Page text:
Researchers find money chief reason for racial differences in mammography

December 28, 2000

CHAPEL HILL - In 1997, University of North Carolina at Chapel Hill researchers found that black women in eastern North Carolina were only about half as likely as white women to have undergone mammography. Also, doctors there were only about half as likely to recommend the potentially life-saving screening procedure to black women.

Now, a new study conducted by the same investigators shows that money -- and to a lesser degree, the level of formal education women received -- explained the racial differences. The scientists believe their findings are relevant to other parts of the United States. "This information is important because to some extent we can deal with money issues," said Dr. Michael S. O'Malley, assistant director of the Lineberger Comprehensive Cancer Center at the UNC-CH School of Medicine. "If it is chiefly a matter of cost, we may be able in some way to help black women overcome these financial barriers and increase their mammography rates."

A report on the new findings appears in the January issue of the American Journal of Public Health. Along with O'Malley, the principal author was Dr. Jo Anne L. Earp, professor and chair of health behavior and health education at the UNC-CH School of Public Health. Earp directs the N.C. Breast Cancer Screening Program of the National Cancer Institute-supported Specialized Program in Research Excellence in Breast Cancer at the Lineberger Center.

Researchers surveyed almost 2,000 black women and white women age 52 and older in 10 rural N.C. counties in 1993 and 1994. Interviews were conducted in the women's homes.

"Fifty-three percent of the women reported that a physician had recommended mammography to them within the past year," O'Malley said. "White women reported the recommendation significantly more often than did African-American women -- 55 percent versus 45 percent. Controlling for educational attainment and income eliminated the apparent racial and ethnic difference."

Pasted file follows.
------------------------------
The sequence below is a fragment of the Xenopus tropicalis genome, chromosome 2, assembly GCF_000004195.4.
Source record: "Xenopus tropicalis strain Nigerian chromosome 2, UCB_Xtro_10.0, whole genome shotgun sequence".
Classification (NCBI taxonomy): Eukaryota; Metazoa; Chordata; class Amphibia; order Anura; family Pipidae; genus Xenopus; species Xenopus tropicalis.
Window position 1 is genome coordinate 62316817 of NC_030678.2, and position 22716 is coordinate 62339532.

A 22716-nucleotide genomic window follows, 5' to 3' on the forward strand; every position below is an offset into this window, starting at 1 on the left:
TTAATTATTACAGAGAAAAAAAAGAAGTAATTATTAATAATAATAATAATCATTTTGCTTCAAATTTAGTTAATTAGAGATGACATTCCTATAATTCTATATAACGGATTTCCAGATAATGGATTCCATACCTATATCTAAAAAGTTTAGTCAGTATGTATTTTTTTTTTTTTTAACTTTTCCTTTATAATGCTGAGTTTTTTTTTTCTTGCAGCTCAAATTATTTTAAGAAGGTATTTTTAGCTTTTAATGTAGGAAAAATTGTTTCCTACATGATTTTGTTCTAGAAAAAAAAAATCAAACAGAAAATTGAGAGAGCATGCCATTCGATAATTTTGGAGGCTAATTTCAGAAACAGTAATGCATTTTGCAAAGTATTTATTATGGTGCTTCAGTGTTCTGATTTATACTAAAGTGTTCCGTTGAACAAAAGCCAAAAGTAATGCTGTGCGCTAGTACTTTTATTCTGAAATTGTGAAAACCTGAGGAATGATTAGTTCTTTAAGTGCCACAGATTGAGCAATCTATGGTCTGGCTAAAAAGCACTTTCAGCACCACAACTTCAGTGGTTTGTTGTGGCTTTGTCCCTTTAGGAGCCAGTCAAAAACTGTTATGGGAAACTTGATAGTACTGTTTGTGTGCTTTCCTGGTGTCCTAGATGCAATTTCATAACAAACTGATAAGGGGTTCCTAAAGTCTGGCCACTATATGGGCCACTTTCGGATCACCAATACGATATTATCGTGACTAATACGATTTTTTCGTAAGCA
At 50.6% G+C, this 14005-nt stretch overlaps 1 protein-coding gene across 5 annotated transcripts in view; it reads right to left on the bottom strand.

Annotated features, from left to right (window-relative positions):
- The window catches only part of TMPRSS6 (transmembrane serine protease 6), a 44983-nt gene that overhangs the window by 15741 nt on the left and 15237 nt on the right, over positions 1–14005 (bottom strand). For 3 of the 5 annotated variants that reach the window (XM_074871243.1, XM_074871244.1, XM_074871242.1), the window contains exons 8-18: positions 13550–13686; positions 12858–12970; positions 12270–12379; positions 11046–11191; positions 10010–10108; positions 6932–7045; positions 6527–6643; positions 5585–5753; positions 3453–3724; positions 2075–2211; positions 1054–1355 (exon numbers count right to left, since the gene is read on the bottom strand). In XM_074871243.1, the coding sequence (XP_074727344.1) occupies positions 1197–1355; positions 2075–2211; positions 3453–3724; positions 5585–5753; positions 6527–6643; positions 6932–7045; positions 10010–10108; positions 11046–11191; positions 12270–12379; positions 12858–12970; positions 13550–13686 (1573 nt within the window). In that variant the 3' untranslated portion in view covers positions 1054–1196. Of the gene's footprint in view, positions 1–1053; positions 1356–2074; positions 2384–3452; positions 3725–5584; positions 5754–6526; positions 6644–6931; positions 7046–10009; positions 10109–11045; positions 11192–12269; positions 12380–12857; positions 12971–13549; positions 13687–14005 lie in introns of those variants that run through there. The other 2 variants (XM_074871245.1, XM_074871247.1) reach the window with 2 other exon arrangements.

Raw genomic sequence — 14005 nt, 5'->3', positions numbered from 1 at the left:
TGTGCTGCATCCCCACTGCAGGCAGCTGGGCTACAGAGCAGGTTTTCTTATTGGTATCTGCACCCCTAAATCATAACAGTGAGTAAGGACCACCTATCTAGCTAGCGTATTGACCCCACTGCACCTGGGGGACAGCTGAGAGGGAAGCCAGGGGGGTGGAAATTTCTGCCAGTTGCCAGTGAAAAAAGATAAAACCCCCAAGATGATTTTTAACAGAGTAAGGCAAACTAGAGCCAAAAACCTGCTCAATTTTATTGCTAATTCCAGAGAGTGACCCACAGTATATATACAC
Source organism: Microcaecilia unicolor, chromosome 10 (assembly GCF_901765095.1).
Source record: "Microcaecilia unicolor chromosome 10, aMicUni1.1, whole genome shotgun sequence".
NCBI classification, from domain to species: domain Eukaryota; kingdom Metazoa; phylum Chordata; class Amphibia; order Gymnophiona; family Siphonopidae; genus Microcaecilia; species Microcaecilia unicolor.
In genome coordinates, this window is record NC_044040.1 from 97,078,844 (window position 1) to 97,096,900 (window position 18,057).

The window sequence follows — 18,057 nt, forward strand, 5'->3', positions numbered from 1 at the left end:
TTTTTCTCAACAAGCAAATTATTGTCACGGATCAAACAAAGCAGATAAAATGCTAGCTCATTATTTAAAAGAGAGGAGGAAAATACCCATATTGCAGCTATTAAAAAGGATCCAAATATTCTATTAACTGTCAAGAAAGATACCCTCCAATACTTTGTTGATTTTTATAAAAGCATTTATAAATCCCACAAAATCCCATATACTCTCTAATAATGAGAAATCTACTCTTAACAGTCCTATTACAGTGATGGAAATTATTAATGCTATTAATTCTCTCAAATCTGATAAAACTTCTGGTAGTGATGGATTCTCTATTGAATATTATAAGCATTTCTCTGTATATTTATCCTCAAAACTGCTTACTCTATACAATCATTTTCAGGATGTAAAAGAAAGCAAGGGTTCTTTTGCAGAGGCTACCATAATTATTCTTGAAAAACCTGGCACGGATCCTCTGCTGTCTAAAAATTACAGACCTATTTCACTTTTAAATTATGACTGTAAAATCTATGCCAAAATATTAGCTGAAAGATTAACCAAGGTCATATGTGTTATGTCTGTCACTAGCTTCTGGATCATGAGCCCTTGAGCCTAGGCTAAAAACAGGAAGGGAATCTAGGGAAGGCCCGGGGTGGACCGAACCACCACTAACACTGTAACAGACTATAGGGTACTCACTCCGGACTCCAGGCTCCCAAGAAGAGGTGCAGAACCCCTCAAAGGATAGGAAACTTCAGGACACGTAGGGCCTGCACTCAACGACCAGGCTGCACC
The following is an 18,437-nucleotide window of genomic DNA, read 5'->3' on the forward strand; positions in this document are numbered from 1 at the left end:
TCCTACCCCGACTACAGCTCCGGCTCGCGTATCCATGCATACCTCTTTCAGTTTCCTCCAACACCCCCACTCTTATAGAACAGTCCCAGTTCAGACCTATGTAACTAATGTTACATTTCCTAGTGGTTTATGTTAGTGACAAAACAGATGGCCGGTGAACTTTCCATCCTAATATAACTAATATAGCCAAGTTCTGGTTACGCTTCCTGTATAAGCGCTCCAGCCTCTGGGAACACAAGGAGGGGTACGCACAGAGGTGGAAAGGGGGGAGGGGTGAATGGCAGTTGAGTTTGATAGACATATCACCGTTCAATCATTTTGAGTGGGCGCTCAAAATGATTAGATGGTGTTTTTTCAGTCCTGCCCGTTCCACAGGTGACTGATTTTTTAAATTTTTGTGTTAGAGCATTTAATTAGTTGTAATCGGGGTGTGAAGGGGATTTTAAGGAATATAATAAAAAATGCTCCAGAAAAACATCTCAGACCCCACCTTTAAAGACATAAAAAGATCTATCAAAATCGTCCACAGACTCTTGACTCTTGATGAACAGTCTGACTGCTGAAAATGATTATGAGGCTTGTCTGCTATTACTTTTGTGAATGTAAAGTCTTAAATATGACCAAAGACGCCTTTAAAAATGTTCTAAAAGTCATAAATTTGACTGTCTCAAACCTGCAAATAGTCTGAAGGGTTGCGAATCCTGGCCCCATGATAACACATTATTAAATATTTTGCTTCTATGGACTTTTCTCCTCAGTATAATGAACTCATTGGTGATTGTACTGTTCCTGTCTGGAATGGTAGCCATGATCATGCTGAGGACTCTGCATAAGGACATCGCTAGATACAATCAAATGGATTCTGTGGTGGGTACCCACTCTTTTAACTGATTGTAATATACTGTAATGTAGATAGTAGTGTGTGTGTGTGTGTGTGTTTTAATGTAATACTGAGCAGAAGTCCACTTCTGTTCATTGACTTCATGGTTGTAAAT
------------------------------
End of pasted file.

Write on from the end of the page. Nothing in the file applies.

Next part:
After researchers controlled for personal, health and access-to-care characteristics, they found women who received the recommendation were more likely to have a regular doctor and health insurance, he said. Those who did not receive one tended to be older, have less formal education and have lower family incomes.

"This finding helps us understand the issue better, but we still don't know for sure why physicians would be less likely to suggest that patients with less money get mammograms," O'Malley said.

Doctors have recognized for years that black women died from breast cancer at higher rates than white women did, probably because black women's cancers were detected later, he said. Black women as a group are less likely than whites to develop the illness in the first place, however.

"If we hope to make progress in reducing health disparities between black and white women we can't simply target our outreach programs to women," Earp said. "We also need doctors and other health-care providers to get on board. "Previous research has shown that when a doctor recommends a mammogram, the chance that a woman will actually get screened increases dramatically. This study underscores the need for health-care providers to be aware of their influence. They need to recommend mammograms to all women, even those they perceive as of limited means."
Others involved in the study were Drs. Michael J. Schell of biostatistics at UNC-CH, Sarah T. Hawley of the Baylor College of Medicine in Houston and Holly F. Mathews and Jim Mitchell of East Carolina University.

Besides the National Cancer Institute, the Susan G. Komen Breast Cancer Foundation, the Avon Breast Health Access Fund, the Pittsburgh Foundation and the Kate B. Reynolds Charitable Trust supported the research.

Note: O'Malley and Earp can be reached at (919) 966-3036 and 966-3918, respectively, or via e-mail at and
Lineberger Comprehensive Cancer Center contact: Dianne Shaw, 919 966-5905.
School of Public Health contact: Lisa Katz, 919-966-7467.
News Services contact: David Williamson, 919-962-8596.

University of North Carolina at Chapel Hill

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